New York, NY, Jan. 22, 2013 --- Loretta E. Lynch, U.S. Attorney for the Eastern District of New York, and Chicago Police Superintendent Garry McCarthy head the list of speakers at the Eighth Annual Harry Frank Guggenheim Symposium on Crime in America at John Jay College of Criminal Justice in New York City on Monday, February 4 and Tuesday, Feb 5 , 2013.
David Simon will receive the first annual award for Outstanding Career Media Achievement in Criminal Justice at a dinner honoring the winners of the 2012-2013 John Jay/H.F. Guggenheim Excellence in Criminal Justice Reporting Awards on the evening of Feb 4.
The symposium features a prestigious group of speakers, including Baltimore Police Commissioner Anthony Batts; Mississippi Corrections Commissioner Christopher Epps; Jerry Madden, a Senior Fellow with Right on Crime and former Chairman of the Texas House of Representatives Corrections Committee; Norman Reimer, director of the National Association of Criminal Defense Lawyers, and Alicia Glenn, managing director of the urban investment group at Goldman Sachs, discussing this year’s conference topic, "Smart Justice: Changing How We Think About Crime and Punishment."
Eighteen U.S. journalists from print, online and broadcast outlets have also been awarded Reporting Fellowships to attend the conference. The unique fellowships, organized by John Jay’s Center on Media, Crime and Justice (CMCJ), are aimed at encouraging and promoting top-quality journalism on criminal justice.
"The prospects of bipartisan agreement for genuine policy changes in our troubled criminal justice system now look extremely positive—and we hope our symposium can make a real contribution to the debate," said Stephen Handelman, director of the Center on Media, Crime and Justice, which organizes the annual symposium.
"And we’re particularly proud to recognize the media’s important role in that debate by honoring one of our own—David Simon—whose career as a journalist and author exemplifies the best standards of the profession."
Attendance at the on-the-record symposium is free. For a complete list of speakers, an agenda, and registration information, please click here.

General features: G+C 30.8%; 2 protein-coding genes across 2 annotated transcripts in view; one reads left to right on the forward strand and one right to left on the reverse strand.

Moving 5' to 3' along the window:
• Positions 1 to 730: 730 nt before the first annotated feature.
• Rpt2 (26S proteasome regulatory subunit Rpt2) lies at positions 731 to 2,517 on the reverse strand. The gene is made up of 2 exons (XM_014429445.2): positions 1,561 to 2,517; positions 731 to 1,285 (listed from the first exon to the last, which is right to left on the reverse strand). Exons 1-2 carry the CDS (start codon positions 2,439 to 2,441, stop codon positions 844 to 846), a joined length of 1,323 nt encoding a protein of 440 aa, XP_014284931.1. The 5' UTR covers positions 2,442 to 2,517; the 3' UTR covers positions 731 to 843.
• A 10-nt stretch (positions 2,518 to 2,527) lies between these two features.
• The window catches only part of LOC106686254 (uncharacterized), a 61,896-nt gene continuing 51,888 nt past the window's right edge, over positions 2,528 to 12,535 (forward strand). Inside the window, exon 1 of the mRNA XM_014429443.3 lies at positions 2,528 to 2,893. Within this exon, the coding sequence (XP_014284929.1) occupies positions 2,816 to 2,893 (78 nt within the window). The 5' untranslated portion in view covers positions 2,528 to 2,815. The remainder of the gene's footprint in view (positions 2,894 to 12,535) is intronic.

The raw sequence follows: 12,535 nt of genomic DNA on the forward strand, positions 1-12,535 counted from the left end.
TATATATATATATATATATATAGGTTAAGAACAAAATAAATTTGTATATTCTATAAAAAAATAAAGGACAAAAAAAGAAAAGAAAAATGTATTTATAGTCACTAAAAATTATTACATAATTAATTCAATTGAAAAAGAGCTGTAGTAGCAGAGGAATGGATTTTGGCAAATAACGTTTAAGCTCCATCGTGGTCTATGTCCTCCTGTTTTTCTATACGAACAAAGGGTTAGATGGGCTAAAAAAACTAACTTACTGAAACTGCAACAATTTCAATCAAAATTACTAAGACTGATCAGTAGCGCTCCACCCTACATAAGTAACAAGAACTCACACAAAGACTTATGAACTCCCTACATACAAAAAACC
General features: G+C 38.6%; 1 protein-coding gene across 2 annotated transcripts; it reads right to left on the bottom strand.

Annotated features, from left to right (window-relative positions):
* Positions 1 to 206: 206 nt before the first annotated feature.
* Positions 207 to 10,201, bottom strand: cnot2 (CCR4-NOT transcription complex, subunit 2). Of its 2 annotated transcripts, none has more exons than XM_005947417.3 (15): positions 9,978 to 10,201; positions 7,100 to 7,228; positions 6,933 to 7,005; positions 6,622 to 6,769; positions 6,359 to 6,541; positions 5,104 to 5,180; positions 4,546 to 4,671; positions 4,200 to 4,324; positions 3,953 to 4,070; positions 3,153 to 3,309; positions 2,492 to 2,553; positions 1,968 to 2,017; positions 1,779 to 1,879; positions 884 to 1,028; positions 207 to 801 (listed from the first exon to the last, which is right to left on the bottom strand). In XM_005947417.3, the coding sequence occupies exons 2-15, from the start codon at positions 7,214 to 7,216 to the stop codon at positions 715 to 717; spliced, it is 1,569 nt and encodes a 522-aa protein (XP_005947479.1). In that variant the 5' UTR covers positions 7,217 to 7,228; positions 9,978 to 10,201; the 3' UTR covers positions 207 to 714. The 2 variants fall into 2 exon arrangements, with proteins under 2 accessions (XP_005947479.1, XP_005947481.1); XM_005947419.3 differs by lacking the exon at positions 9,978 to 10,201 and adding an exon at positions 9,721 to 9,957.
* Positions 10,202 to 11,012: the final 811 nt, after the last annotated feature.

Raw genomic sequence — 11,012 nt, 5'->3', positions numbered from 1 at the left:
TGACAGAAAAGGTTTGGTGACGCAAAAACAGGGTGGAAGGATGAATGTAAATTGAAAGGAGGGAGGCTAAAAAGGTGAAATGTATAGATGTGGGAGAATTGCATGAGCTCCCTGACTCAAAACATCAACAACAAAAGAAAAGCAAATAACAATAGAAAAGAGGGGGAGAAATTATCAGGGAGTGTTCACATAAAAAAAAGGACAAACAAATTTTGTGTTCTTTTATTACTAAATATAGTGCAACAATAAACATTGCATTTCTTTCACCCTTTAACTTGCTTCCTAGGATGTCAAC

Tickets to the dinner cost $250/per person ($125 for students, faculty and nonprofit representatives). To order tickets please visit: click here.
The John Jay/Harry Frank Guggenheim Symposium is the only national gathering that brings together journalists, legislators, policymakers, scholars and practitioners for candid on-the-record discussions on emerging issues of U.S. criminal justice. Panel topics this year include: raising capital for justice bipartisan agenda, grass-roots strategies for criminal justice, victim reconciliation and pre-trial detention.
The Fellows were selected from a wide pool of applicants based on editors’ recommendations and on investigative reporting projects currently underway or in the planning stage related to the topics explored at the 2013 conference. Their projects cover subjects ranging from an exploration of black market prescription drugs to the use of confidential informants and the problems of mental health in the prison system.
The Fellows will receive financial assistance or stipends that enable them to attend the conference and related events. Overall support for the conference and fellowships comes from the Harry Frank Guggenheim Foundation. Additional support is provided by the Ford Foundation, the Pew Center on the States Public Safety Performance Project and the Public Welfare Foundation. These organizations did not participate in the review or selection of the fellows.
The 2013 Fellows are listed below.
2013 John Jay/H.F. Guggenheim Reporting Fellows
(in Alphabetical Order)
Dominic Adams, MLiveFlint (MI)
Yamil Berard, Fort-Worth (TX) Star Telegram
Lelani Clark, WBAI, New York
Daniel Denvir, City Paper (PA)
Mick Dumke, Chicago Reader
Wayne Ezell, Florida Times-Union
Justin Fenton, Baltimore Sun
Susan Ferriss, Center for Public Integrity
Gus Garcia-Roberts, Newsday
Karen Houppert, author, "Chasing Gideon"
Michael Kiefer, Arizona Republic
Brendan Kirby, Press Register (AL)
Corrine Lestch, New York Daily News
Maggie Mulvihill, New England Center for Investigative Reporting
Andrea Noble, The Washington Times
Sadhbh Walshe, The Guardian (UK)
Shoshana Walter, Bay Citizen, San Francisco
Paula Wissel, KPLU, Tacoma
About John Jay College of Criminal Justice: An international leader in educating for justice, John Jay College of Criminal Justice of The City University of New York offers a rich liberal arts and professional studies curriculum to upwards of 15,000 undergraduate and graduate students from more than 135 nations. In teaching, scholarship and research, the College approaches justice as an applied art and science in service to society and as an ongoing conversation about fundamental human desires for fairness, equality and the rule of law. For more information, visit www.jjay.cuny.edu.
The Center on Media, Crime and Justice, established at John Jay College in 2006, is the nation's only practice- and research-oriented think tank devoted to encouraging and developing high-quality reporting on criminal justice, and to promoting better-informed public debate on the complex 21st century challenges of law enforcement, public security and justice in a globalized urban society. For more information, visit http://www.jjay.cuny.edu/cmcj or www.thecrimereport.org.
The Harry Frank Guggenheim Foundation sponsors scholarly research on problems of violence. For more information, visit http://www.hfg.org.